More than a decade ago, and not for the first time, I was at a point in my life where a sense of direction had eluded me. After moving to London with a small band, in seek of fame and fortune, which had been promised to us but in actuality never materialised, not much time passed before the band in effect ‘disbanded’ leaving the core members in a state of flux. Moreover, my personal life had fallen into a state of turmoil as I broke up with the girl with whom I’d taken this leap of faith to the big city from my beloved Scotland. Caught in a perennial state of indecision, instead of returning home like my former bandmates, I decided to stay in London and form a new band, although in order to attain this I needed to support myself financially, which I did by taking a job in a specialist jazz and blue music shop in Central London.
It was not long before I realised that to financially exist in London was to prove beyond my means, despite my desire to succeed musically and the enjoyment of my new job in the record shop. Forced into a particularly impoverished corner, I decided I had no option but to return to the land of my birth, though what I would do when I arrived there I did not know. Still reeling from the fallout of my relationship breakdown, I had sought solace in the music of Townes van Zandt and John Lee Hooker, to help me cope in such trying times, the first time (though not the last) I had experienced such numbing pain. An obsession with the latter (JLH), had lead to me tracking down a couple of biographies, one of which I happened to be reading on a typically quiet morning on one of the last few days I worked in the record shop I had grown to love.
It was on this very morning, as I stood engrossed in my JLH book, whilst simultaneously listening to the great man’s subtle groove and well-worn baritone voice, that I looked up to be met with a smile from a slightly bedraggled individual, who commended me on my choice of reading. Despite his scruffy appearance, this person oozed charisma and exuded charm, and was instantly likeable – his long grey hair poured over his shoulders, the beret hat he was sporting gave him a distinctive and wisened look that urged me to listen to him. I thanked him for his compliment, and a conversation ensued in which we discussed the various genres, styles and heroes of the blues, including a shared love of not only the aforementioned John Lee Hooker, but also the great Freddie King & Muddy Waters.
The gentleman explained to me that he was a professional blues guitarist, based in Germany, but touring all over Europe, and was interested to see whether we stocked his output. After asking his name – Mick Pini – I conducted a quick search on the computer – we did in fact stock a couple of his releases, which I located on the shop floor, to his delight, as he was relieved that his distributors, had in fact, been doing their job. Folllowing this exchange, and I’m not entirely sure why, perhaps due to how open this person was, and how friendly, yet also how in tune with my own approach to life he seemed to be, despite our different ages, I told him of my own ongoing crisis, how not for the first time I was questioning my commitment to music, whether that was where my future lay, and if not what indeed I should do with my life, and how the upset from my relationship breakup had only heightened my worry and uncertainty.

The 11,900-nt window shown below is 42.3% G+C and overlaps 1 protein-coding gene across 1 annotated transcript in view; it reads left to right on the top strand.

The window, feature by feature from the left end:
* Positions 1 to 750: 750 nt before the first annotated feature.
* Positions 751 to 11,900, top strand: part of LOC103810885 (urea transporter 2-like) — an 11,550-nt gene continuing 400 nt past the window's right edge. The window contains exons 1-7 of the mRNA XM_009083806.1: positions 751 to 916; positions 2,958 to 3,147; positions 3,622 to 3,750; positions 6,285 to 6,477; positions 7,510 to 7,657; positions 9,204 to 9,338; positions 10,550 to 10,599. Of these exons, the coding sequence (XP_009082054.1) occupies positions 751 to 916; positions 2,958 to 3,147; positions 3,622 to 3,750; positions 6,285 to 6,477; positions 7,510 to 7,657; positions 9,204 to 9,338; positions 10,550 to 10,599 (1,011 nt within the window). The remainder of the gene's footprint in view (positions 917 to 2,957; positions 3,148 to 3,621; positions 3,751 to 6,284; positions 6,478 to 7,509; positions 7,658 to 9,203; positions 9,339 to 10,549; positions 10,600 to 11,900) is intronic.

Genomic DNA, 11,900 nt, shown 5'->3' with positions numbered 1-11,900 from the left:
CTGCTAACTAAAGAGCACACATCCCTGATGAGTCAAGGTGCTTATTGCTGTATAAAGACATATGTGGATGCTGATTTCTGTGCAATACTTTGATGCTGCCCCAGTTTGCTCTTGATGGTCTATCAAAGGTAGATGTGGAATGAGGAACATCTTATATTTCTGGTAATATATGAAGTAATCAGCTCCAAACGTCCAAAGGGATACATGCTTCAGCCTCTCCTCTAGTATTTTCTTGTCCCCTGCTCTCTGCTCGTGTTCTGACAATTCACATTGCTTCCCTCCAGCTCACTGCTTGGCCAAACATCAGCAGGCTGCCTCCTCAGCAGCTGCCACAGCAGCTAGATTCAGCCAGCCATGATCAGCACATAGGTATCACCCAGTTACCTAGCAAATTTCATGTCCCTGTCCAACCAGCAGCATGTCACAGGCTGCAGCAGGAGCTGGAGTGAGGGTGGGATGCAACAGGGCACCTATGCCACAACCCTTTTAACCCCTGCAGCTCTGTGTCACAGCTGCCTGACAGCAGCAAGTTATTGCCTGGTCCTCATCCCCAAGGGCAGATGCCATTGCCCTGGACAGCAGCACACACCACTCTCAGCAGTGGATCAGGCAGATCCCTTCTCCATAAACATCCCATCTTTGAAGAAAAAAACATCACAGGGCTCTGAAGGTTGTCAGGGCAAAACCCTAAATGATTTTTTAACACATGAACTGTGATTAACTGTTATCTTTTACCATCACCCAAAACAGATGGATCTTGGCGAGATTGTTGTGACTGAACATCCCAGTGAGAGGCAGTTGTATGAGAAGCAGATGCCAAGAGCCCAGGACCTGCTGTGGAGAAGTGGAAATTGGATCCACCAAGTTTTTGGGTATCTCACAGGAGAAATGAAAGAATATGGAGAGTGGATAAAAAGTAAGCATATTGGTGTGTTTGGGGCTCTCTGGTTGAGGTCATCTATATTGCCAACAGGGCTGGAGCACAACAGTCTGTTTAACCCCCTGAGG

The answer came back, and I can remember it as clearly as if it were an hour ago – ‘Forget about everything else – commit to the music. I can see it in your eyes, you believe in your music, so commit to it. It will never be easy, you’ll probably never make much money, but it will always be there for you. Don’t worry about the ex-girlfriend – you will recover from that, there will be other girls and other break-ups (how true!), but the music will always be there. Commit to the music.‘
We then discussed a little more about the blues and various guitar heroes before he repeated this mantra to me on his departure – ‘son – commit to the music‘.
After he left, I instantly put his CD on and was mesmerised by the driving guitar playing, the expressive licks, in turn driving and agressive then sensitive, the CD moving effortlessly from a Texan shuffle to a blues ballad, but with consistently engaging and interesting arrangements. That day, I bought the CD (taking advantage of the staff discount, of course) and took it home with me – Mick Pini, the day I spoke with a bona fide blues legend.